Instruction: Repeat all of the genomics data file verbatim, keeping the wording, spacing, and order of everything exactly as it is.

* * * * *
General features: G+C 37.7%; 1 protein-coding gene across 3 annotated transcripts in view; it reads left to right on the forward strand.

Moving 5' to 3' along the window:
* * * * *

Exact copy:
General features: G+C 37.7%; 1 protein-coding gene across 3 annotated transcripts in view; it reads left to right on the forward strand.

Moving 5' to 3' along the window: